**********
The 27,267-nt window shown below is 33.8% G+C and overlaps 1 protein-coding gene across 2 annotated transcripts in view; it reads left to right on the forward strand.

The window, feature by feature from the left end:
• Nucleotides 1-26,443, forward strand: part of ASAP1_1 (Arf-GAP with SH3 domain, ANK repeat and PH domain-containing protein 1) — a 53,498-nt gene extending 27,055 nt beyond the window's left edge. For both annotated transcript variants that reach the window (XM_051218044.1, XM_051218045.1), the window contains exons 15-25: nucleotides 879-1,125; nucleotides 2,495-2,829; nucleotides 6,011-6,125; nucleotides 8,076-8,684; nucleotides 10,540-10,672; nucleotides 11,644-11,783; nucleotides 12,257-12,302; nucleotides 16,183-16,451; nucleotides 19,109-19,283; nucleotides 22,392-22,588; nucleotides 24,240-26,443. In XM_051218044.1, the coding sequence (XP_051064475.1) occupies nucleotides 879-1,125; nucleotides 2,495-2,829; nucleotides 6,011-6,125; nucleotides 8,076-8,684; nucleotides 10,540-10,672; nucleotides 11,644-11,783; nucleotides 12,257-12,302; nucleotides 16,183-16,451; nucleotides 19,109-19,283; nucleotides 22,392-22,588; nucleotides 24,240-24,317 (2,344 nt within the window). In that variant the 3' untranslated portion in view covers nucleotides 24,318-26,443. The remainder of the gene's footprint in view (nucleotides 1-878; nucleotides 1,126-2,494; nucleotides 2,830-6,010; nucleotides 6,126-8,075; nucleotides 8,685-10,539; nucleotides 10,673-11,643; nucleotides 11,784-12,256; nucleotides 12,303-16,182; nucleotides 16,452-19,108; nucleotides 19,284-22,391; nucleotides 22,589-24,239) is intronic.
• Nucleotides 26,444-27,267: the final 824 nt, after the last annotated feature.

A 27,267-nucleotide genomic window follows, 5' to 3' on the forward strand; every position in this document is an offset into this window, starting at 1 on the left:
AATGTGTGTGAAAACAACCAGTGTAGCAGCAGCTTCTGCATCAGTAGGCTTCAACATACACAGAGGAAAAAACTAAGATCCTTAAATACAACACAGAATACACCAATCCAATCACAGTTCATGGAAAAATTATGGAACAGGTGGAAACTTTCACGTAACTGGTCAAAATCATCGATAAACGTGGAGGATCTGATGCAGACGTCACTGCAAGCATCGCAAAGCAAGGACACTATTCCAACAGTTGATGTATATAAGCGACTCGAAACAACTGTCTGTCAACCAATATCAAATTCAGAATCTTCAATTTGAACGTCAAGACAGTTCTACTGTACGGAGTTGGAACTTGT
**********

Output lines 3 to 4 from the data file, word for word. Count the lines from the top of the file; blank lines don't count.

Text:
• Nucleotides 1-26,443, forward strand: part of ASAP1_1 (Arf-GAP with SH3 domain, ANK repeat and PH domain-containing protein 1) — a 53,498-nt gene extending 27,055 nt beyond the window's left edge. For both annotated transcript variants that reach the window (XM_051218044.1, XM_051218045.1), the window contains exons 15-25: nucleotides 879-1,125; nucleotides 2,495-2,829; nucleotides 6,011-6,125; nucleotides 8,076-8,684; nucleotides 10,540-10,672; nucleotides 11,644-11,783; nucleotides 12,257-12,302; nucleotides 16,183-16,451; nucleotides 19,109-19,283; nucleotides 22,392-22,588; nucleotides 24,240-26,443. In XM_051218044.1, the coding sequence (XP_051064475.1) occupies nucleotides 879-1,125; nucleotides 2,495-2,829; nucleotides 6,011-6,125; nucleotides 8,076-8,684; nucleotides 10,540-10,672; nucleotides 11,644-11,783; nucleotides 12,257-12,302; nucleotides 16,183-16,451; nucleotides 19,109-19,283; nucleotides 22,392-22,588; nucleotides 24,240-24,317 (2,344 nt within the window). In that variant the 3' untranslated portion in view covers nucleotides 24,318-26,443. The remainder of the gene's footprint in view (nucleotides 1-878; nucleotides 1,126-2,494; nucleotides 2,830-6,010; nucleotides 6,126-8,075; nucleotides 8,685-10,539; nucleotides 10,673-11,643; nucleotides 11,784-12,256; nucleotides 12,303-16,182; nucleotides 16,452-19,108; nucleotides 19,284-22,391; nucleotides 22,589-24,239) is intronic.
• Nucleotides 26,444-27,267: the final 824 nt, after the last annotated feature.